(This is the third of three posts.)
In the first and second posts of this series, I showed that racial attitudes became strongly connected to whether whites identified as Democratic or Republican during Barack Obama’s presidency. That, by itself, meant that racial attitudes would matter a great deal in 2016 — even above the powerful impact of partisanship itself. There is now a stronger partisan divide than ever between racially sympathetic and racially resentful whites.
Indeed, the divide is so large it exceeds what was true in 2008 and 2012 — when there was an actual African American candidate on the ballot. The graphs below suggest that the effects of racial attitudes were greater in the 2016 election than their historically strong impact on Obama’s two presidential elections.
The graph compares the relationship between racial resentful beliefs, such as blaming racial inequality on black culture, and whites’ support for the Republican presidential nominee in 2008, 2012, and 2016. Support for Trump was more tightly linked to racial resentment than support for John McCain and Mitt Romney in 2008 and 2012, respectively — even after controlling for party and ideology.
Drawing on data from the Public Religion Research Institute’s (PPRI) 2012 Race, Class and Culture and 2016 American Values Surveys, the next graph also shows that in 2016 whites were more divided based on their perceptions of discrimination against whites than they were in 2012. As in the primaries, perceptions that whites are currently treated unfairly relative to minorities appeared to be an unusually strong predictor of support for Donald Trump in the general election.
Perhaps most importantly, this same pattern emerges among the exact same 825 white Americans who were first surveyed by RAND in 2012 for their American Life Panel (ALP) and then again for the Presidential Election Panel Survey (PEPS). The graphs below show that both racial resentment and ethnocentrism — rating whites more favorably than other racial and ethnic minorities — were more closely linked to support for Donald Trump in 2016 than support for Mitt Romney in 2012.
These results come with caveats. Some voters may have been changing their racial attitudes to reflect their support or opposition to Donald Trump. Voters often alter their views based on their preferred presidential candidates’ positions — albeit less so for more strongly held beliefs such as attitudes about race. That could complicate our conclusion that racial attitudes were more important in 2016 than they were for Obama’s elections.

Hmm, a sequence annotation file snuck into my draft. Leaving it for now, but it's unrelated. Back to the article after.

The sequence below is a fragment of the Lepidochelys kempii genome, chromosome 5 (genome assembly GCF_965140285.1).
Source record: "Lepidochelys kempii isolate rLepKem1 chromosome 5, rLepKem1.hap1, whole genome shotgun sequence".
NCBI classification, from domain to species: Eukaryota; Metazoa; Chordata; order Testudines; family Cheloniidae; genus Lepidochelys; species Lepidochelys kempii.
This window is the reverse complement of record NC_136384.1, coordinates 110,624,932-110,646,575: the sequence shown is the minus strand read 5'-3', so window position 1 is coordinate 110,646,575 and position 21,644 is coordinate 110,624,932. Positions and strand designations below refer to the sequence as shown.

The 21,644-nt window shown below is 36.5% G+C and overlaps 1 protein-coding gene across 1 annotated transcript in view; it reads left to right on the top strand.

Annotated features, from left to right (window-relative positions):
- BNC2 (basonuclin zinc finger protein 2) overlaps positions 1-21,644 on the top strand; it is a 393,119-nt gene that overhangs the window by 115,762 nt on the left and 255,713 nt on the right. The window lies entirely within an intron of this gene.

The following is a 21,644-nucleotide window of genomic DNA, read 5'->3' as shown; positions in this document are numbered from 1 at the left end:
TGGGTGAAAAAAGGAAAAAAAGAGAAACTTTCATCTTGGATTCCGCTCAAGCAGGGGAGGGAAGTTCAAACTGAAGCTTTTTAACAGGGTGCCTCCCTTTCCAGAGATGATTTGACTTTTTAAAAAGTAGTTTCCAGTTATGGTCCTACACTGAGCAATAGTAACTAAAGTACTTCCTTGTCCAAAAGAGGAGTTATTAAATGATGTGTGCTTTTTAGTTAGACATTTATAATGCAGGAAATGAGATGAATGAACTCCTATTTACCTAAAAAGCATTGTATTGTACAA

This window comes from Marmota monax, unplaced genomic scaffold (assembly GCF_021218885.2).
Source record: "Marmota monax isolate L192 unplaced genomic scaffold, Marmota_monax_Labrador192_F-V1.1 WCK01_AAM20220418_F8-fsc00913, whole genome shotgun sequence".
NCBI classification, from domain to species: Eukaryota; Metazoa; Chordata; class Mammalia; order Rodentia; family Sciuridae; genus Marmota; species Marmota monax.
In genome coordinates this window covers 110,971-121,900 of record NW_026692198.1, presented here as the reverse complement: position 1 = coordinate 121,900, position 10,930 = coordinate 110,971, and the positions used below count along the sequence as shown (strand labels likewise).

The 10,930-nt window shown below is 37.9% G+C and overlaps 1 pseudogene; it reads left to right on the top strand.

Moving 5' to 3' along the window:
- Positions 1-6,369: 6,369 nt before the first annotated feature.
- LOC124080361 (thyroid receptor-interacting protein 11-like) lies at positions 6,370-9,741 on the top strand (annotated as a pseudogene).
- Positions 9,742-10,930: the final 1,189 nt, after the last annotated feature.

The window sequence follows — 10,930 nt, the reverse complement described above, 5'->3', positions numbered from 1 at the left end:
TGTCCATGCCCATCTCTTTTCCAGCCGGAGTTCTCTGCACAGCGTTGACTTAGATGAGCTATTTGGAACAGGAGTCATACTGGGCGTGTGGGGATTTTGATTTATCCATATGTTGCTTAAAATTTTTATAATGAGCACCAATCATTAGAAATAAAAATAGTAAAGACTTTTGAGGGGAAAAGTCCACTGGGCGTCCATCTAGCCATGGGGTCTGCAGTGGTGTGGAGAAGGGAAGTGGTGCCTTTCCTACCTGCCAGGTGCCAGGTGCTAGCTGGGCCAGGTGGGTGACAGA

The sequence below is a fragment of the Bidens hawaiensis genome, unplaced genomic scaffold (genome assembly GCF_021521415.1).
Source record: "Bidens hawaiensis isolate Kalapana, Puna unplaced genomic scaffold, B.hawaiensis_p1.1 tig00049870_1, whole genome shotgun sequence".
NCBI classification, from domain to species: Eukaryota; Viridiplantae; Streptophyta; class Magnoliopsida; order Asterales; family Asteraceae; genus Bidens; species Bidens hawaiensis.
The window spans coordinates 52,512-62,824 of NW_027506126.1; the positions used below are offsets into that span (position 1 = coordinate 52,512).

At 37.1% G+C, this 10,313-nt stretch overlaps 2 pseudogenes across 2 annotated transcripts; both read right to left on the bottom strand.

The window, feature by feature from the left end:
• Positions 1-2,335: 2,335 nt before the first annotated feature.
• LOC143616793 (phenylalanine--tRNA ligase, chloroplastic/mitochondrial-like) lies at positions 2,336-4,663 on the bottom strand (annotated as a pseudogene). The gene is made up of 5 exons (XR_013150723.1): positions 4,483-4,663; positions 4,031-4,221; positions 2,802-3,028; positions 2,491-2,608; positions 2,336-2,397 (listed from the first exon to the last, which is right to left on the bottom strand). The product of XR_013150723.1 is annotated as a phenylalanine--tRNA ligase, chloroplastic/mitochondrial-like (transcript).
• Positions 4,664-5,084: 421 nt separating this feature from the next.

Nevertheless, these results strongly suggest that racial attitudes mattered more in 2016 than they did in 2008 and 2012. How could racial attitudes have become more influential in 2016 than they were in electing and reelecting the country’s first African American president?
First, Obama’s eight years in the White House made American politics more about race than it had been in modern times. Racial attitudes spilled over into just about everything contrasted or contrasted with his presidency. Party identification, vote choices for Congress, public policy positions, and evaluations of prominent politicians (including Hillary Clinton) were all more divided by racial attitudes than they had been in the pre-Obama era. The heightened salience of race during Obama’s presidency ensured a prominent role for racial attitudes in the 2016 election, regardless of the candidates.
Moreover, Hillary Clinton moved to the left of Obama in both her rhetoric and policies on race-related issues in order to retain support from a coalition increasingly comprised of minorities and racially progressive whites. Democrats’ growing racial liberalism in 2016 may have accelerated defections from the party among racially resentful whites.
But the most important factor was surely Trump. Obama polarized public opinion by racial attitudes primarily because of who he was, not because of what he said or did. Daniel Gillion’s new book shows that Obama spoke about race less than recent Democratic presidents and was criticized by black leaders and intellectuals for refusing to push for race-specific policies.
In stark contrast, Donald Trump repeatedly went where prior Republican presidential candidates were unwilling to go: making explicit appeals to racial resentment, religious intolerance, and white identity. So much so, in fact, that more than half of Americans consistently said that the term “racist” described Donald Trump in YouGov/Economist surveys conducted during the fall campaign.
Donald Trump’s racially divisive campaign inevitably made racial attitudes more important in the general election than if he had not been the Republican nominee. I showed earlier that racial attitudes were stronger predictors of whites’ preferences for Trump or Clinton than they were in hypothetical matchups between Clinton and Ted Cruz or Marco Rubio.
Much like Obama before him, Trump simply seems to make racial attitudes matter more in public opinion. That “Trump effect,” combined with eight years of racialized politics under President Obama, means that racial attitudes are now more closely aligned with white Americans’ partisan preferences than they have been at any time in the history of polling.
Conflict over racial and ethnic issues could rival ideological conflict as the dominant partisan cleavage in the Age of Trump.
Michael Tesler is associate professor of political science at UC Irvine and author of Post-Racial or Most-Racial? Race and Politics in the Obama Era.